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Blu-ray Review: Glass

April 15, 2019

By John Corrado

★★★ (out of 4)

M. Night Shyamalan’s Glass serves as an interesting and somewhat unexpected conclusion to the unlikely trilogy that the filmmaker started with Unbreakable in 2000 and its surprise sequel Split in 2017, bringing together characters from both films for a final showdown.

Nineteen years after becoming the sole survivor of a train crash and discovering his supernatural abilities, David Dunn (Bruce Willis) now runs a home security business with his son Joseph (Spencer Treat Clark) while moonlighting as a cloaked vigilante, using his powers to track Kevin Wendell Crumb (James McAvoy).

Kevin has kidnapped four cheerleaders and is holding them captive in an old factory. His two dozen personalities are still fighting for control of his body, with the Beast trying to come into the light and fully take over, giving him superhuman abilities. When both men are captured by the police, they are taken to Raven Hill Memorial Hospital, a mental institution where Dunn’s nemesis, the superhero-obsessed mastermind Elijah Price (Samuel L. Jackson) who believes that comic books are actually documents of forgotten history, is also being held.

Given the name Mr. Glass, Elijah uses a wheelchair so his brittle bones don’t break, and is kept heavily medicated into a catatonic state, to prevent him from influencing the other patients. The three men are kept in secure rooms and are being watched over by Dr. Ellie Staple (Sarah Paulson), a psychiatrist who studies people with the delusion that they are superheroes, and is trying to convince them that their perceived powers are not real, and just the result of insanity.

Bridging the gap between the quiet, introspective tone of Unbreakable and the pulpy thrills of Split, (a film that I enjoyed when it first came out but also judged a bit too harshly at the time and have come to appreciate even more as part of the series), Glass offers an intriguing continuation of both stories that delves deeper into the first film’s idea of what goes into creating a superhero or a supervillain. This film really explores the individual psyches of these characters, and it works thanks to the strength of the actors who are portraying them.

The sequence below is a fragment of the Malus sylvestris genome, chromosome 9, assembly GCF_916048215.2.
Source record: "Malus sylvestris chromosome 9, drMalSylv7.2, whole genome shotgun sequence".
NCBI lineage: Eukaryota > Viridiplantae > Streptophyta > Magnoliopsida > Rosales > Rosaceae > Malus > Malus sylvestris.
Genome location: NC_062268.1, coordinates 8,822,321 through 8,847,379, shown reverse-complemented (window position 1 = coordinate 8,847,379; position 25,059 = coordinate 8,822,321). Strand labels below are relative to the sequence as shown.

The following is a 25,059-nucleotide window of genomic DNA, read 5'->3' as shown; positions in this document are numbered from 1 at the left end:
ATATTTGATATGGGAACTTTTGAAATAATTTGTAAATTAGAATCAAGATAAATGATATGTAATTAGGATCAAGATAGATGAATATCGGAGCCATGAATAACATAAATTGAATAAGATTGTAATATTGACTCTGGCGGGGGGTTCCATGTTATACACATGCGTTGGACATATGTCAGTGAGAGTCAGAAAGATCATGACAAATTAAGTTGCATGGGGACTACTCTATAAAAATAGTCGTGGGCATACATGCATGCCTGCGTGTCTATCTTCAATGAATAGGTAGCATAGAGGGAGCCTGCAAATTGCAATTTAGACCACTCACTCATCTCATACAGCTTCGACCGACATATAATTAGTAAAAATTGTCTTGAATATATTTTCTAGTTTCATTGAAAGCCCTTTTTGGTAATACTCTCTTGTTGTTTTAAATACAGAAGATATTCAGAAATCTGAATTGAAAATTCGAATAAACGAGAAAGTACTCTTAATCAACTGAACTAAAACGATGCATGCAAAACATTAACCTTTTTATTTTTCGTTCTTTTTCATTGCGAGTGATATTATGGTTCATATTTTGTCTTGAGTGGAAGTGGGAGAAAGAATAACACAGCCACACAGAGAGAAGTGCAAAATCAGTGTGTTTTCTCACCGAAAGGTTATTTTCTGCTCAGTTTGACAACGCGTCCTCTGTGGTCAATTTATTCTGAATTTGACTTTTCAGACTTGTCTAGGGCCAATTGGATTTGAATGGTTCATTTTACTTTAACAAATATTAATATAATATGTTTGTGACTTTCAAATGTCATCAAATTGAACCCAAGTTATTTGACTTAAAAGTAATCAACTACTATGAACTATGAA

It’s great to see Willis this involved in a project again, and he delivers a well fleshed out performance, stepping back into the role that he first played nearly two decades ago and reprised for a brief cameo in Split. Jackson is also given a meaty role, and in many ways his character is really able to step into the spotlight here. McAvoy delivers another incredible performance that builds upon the impressive acting showcase that he was given in Split, brilliantly shifting between Kevin’s distinctly different personalities who vary in age, gender and ability, sometimes within the span of a few moments.

The most interesting thing about Glass is that it is actually a very psychologically driven film, which makes it feel somewhat unique and daring for a big studio release. The majority of it unfolds within the hospital, and focuses as much on the inner workings of its characters as it does on delivering thrilling action scenes. The tone is set by an eery, ticking clock score courtesy of composer West Dylan Thordson that is reminiscent of John Carpenter’s synth work, and Shyamalan does a fine job of building suspense towards the big showdown in the film’s climax, which he stages quite well, with his signature twists and turns keeping us on edge throughout.

The notoriously divisive filmmaker takes the story in some interesting directions near the end of Glass that have divided even fans of Unbreakable and Split, but the choices that he makes here mostly worked for me. This is a philosophical take on the superhero blockbuster that offers a clever deconstruction of the genre, connecting these two very different films in intriguing ways. No, it won’t be for everyone, as the largely poor reviews and mostly mixed audience reactions suggest, but I have a feeling that in time Glass will come to be appreciated alongside the first two films for the risks that it takes.

The Blu-ray also includes an alternate opening and a dozen deleted scenes, which feature optional introductions by Shyamalan. These are followed by twelve featurettes, entitled The Collection of Main Characters, A Conversation With James McAvoy and M. Night Shyamalan, Bringing the Team Back Together, David Dunn vs. The Beast, Glass Decoded, Breaking Glass: The Stunts, Connecting the Glass Universe, M. Night Shyamalan: Behind the Lens, The Sound of Glass, Enhancing the Spectacle, Raven Hill Memorial, and Night Vision.

Glass is a Universal Pictures Home Entertainment release. It’s 129 minutes and rated PG.

Street Date: April 16th, 2019

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